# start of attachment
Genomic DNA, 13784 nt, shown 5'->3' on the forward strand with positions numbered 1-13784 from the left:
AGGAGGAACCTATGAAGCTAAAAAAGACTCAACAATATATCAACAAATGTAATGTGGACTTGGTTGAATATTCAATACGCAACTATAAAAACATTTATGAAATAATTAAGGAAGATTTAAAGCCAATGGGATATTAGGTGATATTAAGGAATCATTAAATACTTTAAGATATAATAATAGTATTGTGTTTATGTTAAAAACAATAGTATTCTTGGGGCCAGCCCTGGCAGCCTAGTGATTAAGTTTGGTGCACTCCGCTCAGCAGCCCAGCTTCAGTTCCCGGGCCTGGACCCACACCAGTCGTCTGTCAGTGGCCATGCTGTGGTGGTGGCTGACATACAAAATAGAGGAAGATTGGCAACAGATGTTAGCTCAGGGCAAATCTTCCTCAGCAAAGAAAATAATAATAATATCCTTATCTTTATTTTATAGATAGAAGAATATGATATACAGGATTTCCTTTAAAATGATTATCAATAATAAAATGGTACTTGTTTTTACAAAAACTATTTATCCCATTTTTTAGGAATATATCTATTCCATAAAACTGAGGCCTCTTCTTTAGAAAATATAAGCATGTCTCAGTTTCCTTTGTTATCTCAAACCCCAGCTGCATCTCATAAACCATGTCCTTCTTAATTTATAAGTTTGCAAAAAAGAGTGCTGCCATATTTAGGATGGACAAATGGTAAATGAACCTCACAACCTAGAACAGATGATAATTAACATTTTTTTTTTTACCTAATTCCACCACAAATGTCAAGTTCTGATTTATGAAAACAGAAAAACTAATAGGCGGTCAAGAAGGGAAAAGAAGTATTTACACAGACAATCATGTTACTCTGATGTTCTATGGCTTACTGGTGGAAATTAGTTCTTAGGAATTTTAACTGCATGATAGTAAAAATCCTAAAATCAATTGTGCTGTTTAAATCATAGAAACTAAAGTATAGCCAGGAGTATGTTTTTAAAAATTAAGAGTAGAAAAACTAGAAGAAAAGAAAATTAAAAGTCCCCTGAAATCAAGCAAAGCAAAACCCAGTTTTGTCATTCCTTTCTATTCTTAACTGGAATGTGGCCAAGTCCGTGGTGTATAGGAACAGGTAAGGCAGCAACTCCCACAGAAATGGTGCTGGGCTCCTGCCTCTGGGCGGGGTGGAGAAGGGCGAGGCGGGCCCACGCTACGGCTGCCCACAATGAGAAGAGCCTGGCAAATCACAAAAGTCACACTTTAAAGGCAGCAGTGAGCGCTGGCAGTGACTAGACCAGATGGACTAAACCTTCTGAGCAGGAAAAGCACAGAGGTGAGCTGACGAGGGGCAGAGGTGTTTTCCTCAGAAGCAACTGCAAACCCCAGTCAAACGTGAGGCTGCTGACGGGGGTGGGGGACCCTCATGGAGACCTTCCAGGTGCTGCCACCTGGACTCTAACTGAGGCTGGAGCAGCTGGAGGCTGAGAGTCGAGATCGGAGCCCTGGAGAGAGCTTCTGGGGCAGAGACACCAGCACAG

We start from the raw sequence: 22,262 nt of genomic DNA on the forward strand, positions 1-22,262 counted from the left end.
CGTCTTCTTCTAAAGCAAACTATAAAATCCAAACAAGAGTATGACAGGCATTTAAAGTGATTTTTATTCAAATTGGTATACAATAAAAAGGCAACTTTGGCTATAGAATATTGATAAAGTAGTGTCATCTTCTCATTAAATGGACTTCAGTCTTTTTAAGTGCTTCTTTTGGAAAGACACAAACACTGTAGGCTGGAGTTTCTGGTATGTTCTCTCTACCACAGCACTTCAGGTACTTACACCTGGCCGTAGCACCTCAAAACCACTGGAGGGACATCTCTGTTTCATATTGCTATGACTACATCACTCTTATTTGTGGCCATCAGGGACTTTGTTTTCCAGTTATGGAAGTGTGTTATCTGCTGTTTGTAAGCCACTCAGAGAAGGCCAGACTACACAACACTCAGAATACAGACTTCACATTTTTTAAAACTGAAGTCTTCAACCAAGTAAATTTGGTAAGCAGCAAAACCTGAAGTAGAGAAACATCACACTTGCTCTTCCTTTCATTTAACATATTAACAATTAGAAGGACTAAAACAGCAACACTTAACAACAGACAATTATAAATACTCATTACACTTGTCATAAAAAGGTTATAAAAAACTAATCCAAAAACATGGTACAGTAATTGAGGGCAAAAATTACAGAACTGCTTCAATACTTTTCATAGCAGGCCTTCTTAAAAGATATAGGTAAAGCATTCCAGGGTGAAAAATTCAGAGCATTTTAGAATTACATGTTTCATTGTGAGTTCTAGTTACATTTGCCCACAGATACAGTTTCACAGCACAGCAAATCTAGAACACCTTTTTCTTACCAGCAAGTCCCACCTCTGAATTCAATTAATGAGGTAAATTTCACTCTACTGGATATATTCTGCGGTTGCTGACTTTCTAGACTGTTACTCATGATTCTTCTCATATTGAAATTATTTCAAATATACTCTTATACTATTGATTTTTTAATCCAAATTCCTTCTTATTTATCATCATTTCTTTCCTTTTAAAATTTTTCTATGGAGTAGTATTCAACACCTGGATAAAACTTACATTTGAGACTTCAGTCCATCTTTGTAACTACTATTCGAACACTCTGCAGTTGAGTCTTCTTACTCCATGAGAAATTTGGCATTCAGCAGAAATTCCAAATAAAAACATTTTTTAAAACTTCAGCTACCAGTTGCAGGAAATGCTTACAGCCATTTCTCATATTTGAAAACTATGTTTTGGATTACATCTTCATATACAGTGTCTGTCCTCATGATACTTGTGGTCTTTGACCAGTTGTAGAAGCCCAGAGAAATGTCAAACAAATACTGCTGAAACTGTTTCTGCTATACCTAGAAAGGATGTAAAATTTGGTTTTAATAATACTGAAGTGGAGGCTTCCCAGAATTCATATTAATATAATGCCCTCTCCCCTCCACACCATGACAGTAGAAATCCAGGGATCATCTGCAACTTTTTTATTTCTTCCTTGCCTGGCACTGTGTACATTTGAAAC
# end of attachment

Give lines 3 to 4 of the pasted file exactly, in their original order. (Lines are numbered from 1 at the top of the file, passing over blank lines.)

We start from the raw sequence: 22,262 nt of genomic DNA on the forward strand, positions 1-22,262 counted from the left end.
CGTCTTCTTCTAAAGCAAACTATAAAATCCAAACAAGAGTATGACAGGCATTTAAAGTGATTTTTATTCAAATTGGTATACAATAAAAAGGCAACTTTGGCTATAGAATATTGATAAAGTAGTGTCATCTTCTCATTAAATGGACTTCAGTCTTTTTAAGTGCTTCTTTTGGAAAGACACAAACACTGTAGGCTGGAGTTTCTGGTATGTTCTCTCTACCACAGCACTTCAGGTACTTACACCTGGCCGTAGCACCTCAAAACCACTGGAGGGACATCTCTGTTTCATATTGCTATGACTACATCACTCTTATTTGTGGCCATCAGGGACTTTGTTTTCCAGTTATGGAAGTGTGTTATCTGCTGTTTGTAAGCCACTCAGAGAAGGCCAGACTACACAACACTCAGAATACAGACTTCACATTTTTTAAAACTGAAGTCTTCAACCAAGTAAATTTGGTAAGCAGCAAAACCTGAAGTAGAGAAACATCACACTTGCTCTTCCTTTCATTTAACATATTAACAATTAGAAGGACTAAAACAGCAACACTTAACAACAGACAATTATAAATACTCATTACACTTGTCATAAAAAGGTTATAAAAAACTAATCCAAAAACATGGTACAGTAATTGAGGGCAAAAATTACAGAACTGCTTCAATACTTTTCATAGCAGGCCTTCTTAAAAGATATAGGTAAAGCATTCCAGGGTGAAAAATTCAGAGCATTTTAGAATTACATGTTTCATTGTGAGTTCTAGTTACATTTGCCCACAGATACAGTTTCACAGCACAGCAAATCTAGAACACCTTTTTCTTACCAGCAAGTCCCACCTCTGAATTCAATTAATGAGGTAAATTTCACTCTACTGGATATATTCTGCGGTTGCTGACTTTCTAGACTGTTACTCATGATTCTTCTCATATTGAAATTATTTCAAATATACTCTTATACTATTGATTTTTTAATCCAAATTCCTTCTTATTTATCATCATTTCTTTCCTTTTAAAATTTTTCTATGGAGTAGTATTCAACACCTGGATAAAACTTACATTTGAGACTTCAGTCCATCTTTGTAACTACTATTCGAACACTCTGCAGTTGAGTCTTCTTACTCCATGAGAAATTTGGCATTCAGCAGAAATTCCAAATAAAAACATTTTTTAAAACTTCAGCTACCAGTTGCAGGAAATGCTTACAGCCATTTCTCATATTTGAAAACTATGTTTTGGATTACATCTTCATATACAGTGTCTGTCCTCATGATACTTGTGGTCTTTGACCAGTTGTAGAAGCCCAGAGAAATGTCAAACAAATACTGCTGAAACTGTTTCTGCTATACCTAGAAAGGATGTAAAATTTGGTTTTAATAATACTGAAGTGGAGGCTTCCCAGAATTCATATTAATATAATGCCCTCTCCCCTCCACACCATGACAGTAGAAATCCAGGGATCATCTGCAACTTTTTTATTTCTTCCTTGCCTGGCACTGTGTACATTTGAAAC